The Court of Protection is scheduled to begin a pilot scheme at the end of this month which will reverse the normal position that all cases are heard in private, and instead all cases will be heard in public unless and the Court will make an anonymity order to protect those involved.
Previously, most Court of Protection cases have been heard in private with only those directly involved in the case attending, which has invoked criticism from the media and led to the Court being called "the secret court".
The aim of the pilot scheme is to bring greater transparency, while still protecting the privacy of individuals involved.
Vice President of the Court of Protection Mr Justice Charles said:
"I support a move towards more public hearings to promote a wider understanding of the work and approach of the Court of Protection and the improvement of the performance of the Court and those who appear in it. I am aware that others hold different views on whether hearings should generally be in public and hope that the pilot will provide useful evidence to weigh the rival arguments."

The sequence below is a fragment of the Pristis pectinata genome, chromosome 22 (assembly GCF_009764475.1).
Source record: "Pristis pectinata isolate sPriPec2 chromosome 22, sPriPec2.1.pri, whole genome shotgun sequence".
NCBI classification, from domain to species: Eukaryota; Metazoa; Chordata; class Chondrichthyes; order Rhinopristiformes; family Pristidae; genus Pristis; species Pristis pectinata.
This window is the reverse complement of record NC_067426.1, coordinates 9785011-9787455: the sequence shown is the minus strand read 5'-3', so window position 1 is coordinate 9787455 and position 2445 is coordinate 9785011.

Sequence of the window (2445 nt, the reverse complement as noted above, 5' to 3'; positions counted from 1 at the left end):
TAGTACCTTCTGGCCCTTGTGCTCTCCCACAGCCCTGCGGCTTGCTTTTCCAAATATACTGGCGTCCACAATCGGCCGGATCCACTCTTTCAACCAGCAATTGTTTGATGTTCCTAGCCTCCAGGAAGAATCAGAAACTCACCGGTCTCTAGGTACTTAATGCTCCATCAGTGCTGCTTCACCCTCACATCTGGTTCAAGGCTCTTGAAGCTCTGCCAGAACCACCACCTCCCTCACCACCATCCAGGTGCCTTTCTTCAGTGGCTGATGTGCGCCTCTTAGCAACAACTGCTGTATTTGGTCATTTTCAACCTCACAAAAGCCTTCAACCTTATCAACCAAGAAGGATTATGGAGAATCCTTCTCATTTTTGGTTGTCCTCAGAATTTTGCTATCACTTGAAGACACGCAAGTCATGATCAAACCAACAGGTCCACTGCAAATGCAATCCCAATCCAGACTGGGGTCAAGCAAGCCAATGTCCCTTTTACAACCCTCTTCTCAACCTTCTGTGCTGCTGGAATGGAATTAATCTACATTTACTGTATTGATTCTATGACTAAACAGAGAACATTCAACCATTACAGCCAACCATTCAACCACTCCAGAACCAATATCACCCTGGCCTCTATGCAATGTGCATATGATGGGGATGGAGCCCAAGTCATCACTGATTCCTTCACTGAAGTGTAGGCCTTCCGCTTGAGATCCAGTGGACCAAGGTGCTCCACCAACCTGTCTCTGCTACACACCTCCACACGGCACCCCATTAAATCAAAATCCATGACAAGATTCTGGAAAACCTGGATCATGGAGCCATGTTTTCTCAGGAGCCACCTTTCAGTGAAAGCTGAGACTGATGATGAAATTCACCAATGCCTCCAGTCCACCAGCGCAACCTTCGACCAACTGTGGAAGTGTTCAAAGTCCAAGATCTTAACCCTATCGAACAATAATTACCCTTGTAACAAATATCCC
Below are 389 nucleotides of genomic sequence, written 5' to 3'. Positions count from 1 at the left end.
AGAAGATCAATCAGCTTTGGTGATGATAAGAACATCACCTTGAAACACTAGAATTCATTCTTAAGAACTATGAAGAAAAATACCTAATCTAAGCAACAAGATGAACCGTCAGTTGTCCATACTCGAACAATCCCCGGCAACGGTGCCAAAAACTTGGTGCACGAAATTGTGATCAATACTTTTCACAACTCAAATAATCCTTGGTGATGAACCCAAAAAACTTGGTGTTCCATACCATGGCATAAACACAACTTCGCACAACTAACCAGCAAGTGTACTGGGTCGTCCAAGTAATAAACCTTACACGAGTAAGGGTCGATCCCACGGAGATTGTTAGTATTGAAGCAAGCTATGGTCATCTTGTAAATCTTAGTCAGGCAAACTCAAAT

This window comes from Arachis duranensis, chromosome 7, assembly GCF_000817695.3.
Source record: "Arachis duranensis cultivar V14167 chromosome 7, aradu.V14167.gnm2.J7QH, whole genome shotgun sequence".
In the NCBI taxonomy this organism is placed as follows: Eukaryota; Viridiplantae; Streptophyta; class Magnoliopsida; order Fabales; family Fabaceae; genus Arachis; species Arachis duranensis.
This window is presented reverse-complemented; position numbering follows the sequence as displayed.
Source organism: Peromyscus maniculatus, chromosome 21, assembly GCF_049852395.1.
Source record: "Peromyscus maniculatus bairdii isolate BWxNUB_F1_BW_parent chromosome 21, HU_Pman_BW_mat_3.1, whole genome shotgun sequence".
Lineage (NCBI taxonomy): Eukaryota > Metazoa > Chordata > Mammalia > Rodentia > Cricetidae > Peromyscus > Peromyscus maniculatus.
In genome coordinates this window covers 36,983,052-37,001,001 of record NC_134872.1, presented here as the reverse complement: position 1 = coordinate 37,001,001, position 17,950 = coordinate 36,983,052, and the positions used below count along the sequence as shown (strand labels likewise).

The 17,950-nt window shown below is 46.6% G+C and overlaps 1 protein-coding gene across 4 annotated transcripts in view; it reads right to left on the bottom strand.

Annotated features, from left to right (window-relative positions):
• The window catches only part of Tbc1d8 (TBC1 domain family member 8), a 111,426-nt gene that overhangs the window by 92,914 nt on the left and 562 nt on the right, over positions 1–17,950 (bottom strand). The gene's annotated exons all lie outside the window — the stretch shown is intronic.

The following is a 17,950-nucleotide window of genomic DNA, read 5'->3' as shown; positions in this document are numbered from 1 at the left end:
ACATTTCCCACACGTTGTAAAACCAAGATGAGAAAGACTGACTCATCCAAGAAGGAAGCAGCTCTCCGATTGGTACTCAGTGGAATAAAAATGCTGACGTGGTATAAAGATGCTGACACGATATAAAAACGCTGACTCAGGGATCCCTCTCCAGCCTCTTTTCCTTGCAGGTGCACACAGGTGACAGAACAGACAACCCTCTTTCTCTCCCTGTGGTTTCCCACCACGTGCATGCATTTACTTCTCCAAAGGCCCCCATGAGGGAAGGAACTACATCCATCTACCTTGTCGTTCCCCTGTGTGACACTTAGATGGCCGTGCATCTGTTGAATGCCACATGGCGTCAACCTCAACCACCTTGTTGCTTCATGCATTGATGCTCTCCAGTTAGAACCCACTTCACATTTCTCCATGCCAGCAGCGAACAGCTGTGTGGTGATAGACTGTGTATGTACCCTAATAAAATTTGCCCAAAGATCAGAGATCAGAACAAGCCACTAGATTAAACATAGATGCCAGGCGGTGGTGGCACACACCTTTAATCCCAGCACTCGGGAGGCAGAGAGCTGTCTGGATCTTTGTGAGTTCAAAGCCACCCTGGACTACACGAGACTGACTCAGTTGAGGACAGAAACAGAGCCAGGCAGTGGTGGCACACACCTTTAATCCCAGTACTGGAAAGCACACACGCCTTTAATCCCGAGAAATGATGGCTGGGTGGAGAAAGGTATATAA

Justice Minister Caroline Dinenage said:
"I'm pleased that we are piloting a new more open, more transparent Court of Protection. It's right the public and the media should be able to see justice being done in this important court, while protecting the privacy of the people involved."
The pilot will run in all the regions where the court sits from the end of this month for six month, with a possibility of extension.
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